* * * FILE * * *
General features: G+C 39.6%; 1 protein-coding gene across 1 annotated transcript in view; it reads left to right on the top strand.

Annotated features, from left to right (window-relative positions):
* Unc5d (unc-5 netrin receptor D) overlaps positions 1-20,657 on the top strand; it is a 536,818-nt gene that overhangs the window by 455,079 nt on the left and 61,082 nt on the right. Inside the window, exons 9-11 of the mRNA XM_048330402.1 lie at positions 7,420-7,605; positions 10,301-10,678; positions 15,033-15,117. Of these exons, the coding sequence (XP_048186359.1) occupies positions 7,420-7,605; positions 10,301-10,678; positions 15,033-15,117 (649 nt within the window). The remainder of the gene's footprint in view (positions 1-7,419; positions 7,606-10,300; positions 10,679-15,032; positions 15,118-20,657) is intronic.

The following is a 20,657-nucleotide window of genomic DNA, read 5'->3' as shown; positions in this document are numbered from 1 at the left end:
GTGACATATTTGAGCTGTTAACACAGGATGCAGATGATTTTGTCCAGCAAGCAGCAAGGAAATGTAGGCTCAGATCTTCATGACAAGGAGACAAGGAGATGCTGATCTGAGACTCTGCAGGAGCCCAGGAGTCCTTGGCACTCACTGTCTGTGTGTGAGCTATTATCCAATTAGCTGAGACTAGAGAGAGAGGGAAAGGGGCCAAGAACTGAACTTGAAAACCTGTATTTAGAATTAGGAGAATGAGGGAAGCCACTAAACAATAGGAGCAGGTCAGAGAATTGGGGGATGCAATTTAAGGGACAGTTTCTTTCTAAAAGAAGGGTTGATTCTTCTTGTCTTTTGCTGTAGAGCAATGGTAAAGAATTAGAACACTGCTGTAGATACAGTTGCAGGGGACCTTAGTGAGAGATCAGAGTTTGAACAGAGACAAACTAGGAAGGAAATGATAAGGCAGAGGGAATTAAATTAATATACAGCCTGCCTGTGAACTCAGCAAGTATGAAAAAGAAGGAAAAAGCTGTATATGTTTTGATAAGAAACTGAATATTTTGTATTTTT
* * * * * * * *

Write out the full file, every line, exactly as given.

General features: G+C 39.6%; 1 protein-coding gene across 1 annotated transcript in view; it reads left to right on the top strand.

Annotated features, from left to right (window-relative positions):
* Unc5d (unc-5 netrin receptor D) overlaps positions 1-20,657 on the top strand; it is a 536,818-nt gene that overhangs the window by 455,079 nt on the left and 61,082 nt on the right. Inside the window, exons 9-11 of the mRNA XM_048330402.1 lie at positions 7,420-7,605; positions 10,301-10,678; positions 15,033-15,117. Of these exons, the coding sequence (XP_048186359.1) occupies positions 7,420-7,605; positions 10,301-10,678; positions 15,033-15,117 (649 nt within the window). The remainder of the gene's footprint in view (positions 1-7,419; positions 7,606-10,300; positions 10,679-15,032; positions 15,118-20,657) is intronic.

The following is a 20,657-nucleotide window of genomic DNA, read 5'->3' as shown; positions in this document are numbered from 1 at the left end:
GTGACATATTTGAGCTGTTAACACAGGATGCAGATGATTTTGTCCAGCAAGCAGCAAGGAAATGTAGGCTCAGATCTTCATGACAAGGAGACAAGGAGATGCTGATCTGAGACTCTGCAGGAGCCCAGGAGTCCTTGGCACTCACTGTCTGTGTGTGAGCTATTATCCAATTAGCTGAGACTAGAGAGAGAGGGAAAGGGGCCAAGAACTGAACTTGAAAACCTGTATTTAGAATTAGGAGAATGAGGGAAGCCACTAAACAATAGGAGCAGGTCAGAGAATTGGGGGATGCAATTTAAGGGACAGTTTCTTTCTAAAAGAAGGGTTGATTCTTCTTGTCTTTTGCTGTAGAGCAATGGTAAAGAATTAGAACACTGCTGTAGATACAGTTGCAGGGGACCTTAGTGAGAGATCAGAGTTTGAACAGAGACAAACTAGGAAGGAAATGATAAGGCAGAGGGAATTAAATTAATATACAGCCTGCCTGTGAACTCAGCAAGTATGAAAAAGAAGGAAAAAGCTGTATATGTTTTGATAAGAAACTGAATATTTTGTATTTTT